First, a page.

For my first post here I would like to present a few photos I took on my trip to Madagascar earlier this year. Madagascar is known for its unique biodiversity (over 90% of its wildlife is endemic) and its ecosystems ranging from lush, tropical rainforests to arid extents of deserts. While traveling from Antananarivo to Tulear I had the chance to visit several national parks and enjoy the stunning landscapes revealing themselves along the road.
From Antananarivo to Tulear
Ranomafana national park is in the mountainous and tropical east of the island. It is split into three parcels of which one is accessible to tourists, one only to scientists studying the park's fauna and flora and one only accessible to park rangers providing the animals with a place to retreat to.
The "main attraction" of the park are of course the lemurs:
But many other animals and insects could be spotted with a bit of patience:
Further west the steep slopes of the eastern mountain range of Madagascar drop onto a high-plateau broken by isolated steep rocky hills. At first the vegetation still supports a large diversity in plants and animals but the further we travelled west the more dry the land became.
Traveling even further west, almost reaching the western coast of Madagascar the high-plateau drops into a dry grassland.
The Baobab tree: one of the plant species that adapted to the dry climate found in western Madagascar
On the 1000 km through the island I also had the pleasure to meet the kind people of Madagascar. What follows are a few portraits of the people we encountered on our trip.
In the Ranomafana national park we had the luck to have him as our guide's assistant. His job is to go ahead and find the well hidden animals in the forest and guide us to them. But much of our trek through the forest he was leading us directly to the spotting sites and pointed out to us many plants and animals we would have otherwise missed. His motto: "The forest is my office, so all the animals are my friends!"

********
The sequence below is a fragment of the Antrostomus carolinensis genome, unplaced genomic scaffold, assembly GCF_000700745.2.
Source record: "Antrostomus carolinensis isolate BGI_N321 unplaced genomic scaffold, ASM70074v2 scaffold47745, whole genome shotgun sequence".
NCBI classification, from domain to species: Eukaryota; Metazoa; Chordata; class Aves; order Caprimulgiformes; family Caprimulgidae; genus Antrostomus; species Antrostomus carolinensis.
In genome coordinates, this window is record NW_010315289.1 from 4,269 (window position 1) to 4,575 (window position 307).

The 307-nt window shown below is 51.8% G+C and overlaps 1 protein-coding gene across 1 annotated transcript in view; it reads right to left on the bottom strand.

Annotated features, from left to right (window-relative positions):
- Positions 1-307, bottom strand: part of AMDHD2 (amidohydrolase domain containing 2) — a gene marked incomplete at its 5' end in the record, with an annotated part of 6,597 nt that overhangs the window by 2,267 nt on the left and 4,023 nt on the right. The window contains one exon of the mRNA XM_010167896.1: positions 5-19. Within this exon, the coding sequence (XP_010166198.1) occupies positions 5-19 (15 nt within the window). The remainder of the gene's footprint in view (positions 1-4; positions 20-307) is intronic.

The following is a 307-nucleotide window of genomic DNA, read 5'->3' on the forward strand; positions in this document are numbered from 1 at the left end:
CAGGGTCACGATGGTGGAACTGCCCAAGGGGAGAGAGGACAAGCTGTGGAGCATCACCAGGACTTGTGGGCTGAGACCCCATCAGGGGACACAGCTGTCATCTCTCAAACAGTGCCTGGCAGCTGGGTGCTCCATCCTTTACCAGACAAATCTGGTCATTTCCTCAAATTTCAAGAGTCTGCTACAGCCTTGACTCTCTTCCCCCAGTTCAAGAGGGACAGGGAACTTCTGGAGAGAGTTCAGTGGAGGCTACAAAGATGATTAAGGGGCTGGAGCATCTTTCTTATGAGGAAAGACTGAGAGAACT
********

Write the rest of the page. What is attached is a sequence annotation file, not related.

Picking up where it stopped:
We met just for a brief moment when our car got held up by a Zebu herd being led back from the weekly Zebu market.
He was one of the few villagers riding a bicycle. The main mode of transportation between the villages is on foot.
In Ambalavao several community projects were being built up. We met these ladies in the local silk farm returning from one of the neighboring villages.
The Anja nature reserve is located between several small villages. The local villagers take care of the park and show the tourists around. These two kids were watching us while we were stumbling about the park looking for ringtailed lemurs (like the one seen in the first photograph of this post).
With all the marvelling at Madagascar's nature and landscape it is easy to forget that it is one of the poorest countries in the world. The country has very little infrastructure and little resources for health care or education. In the villages the children are often seen helping their family with the day's work. We met this boy together with a few other children just outside a village carrying water and food.
By the sea
Children playing, chatting and laughing while walking home along the sea.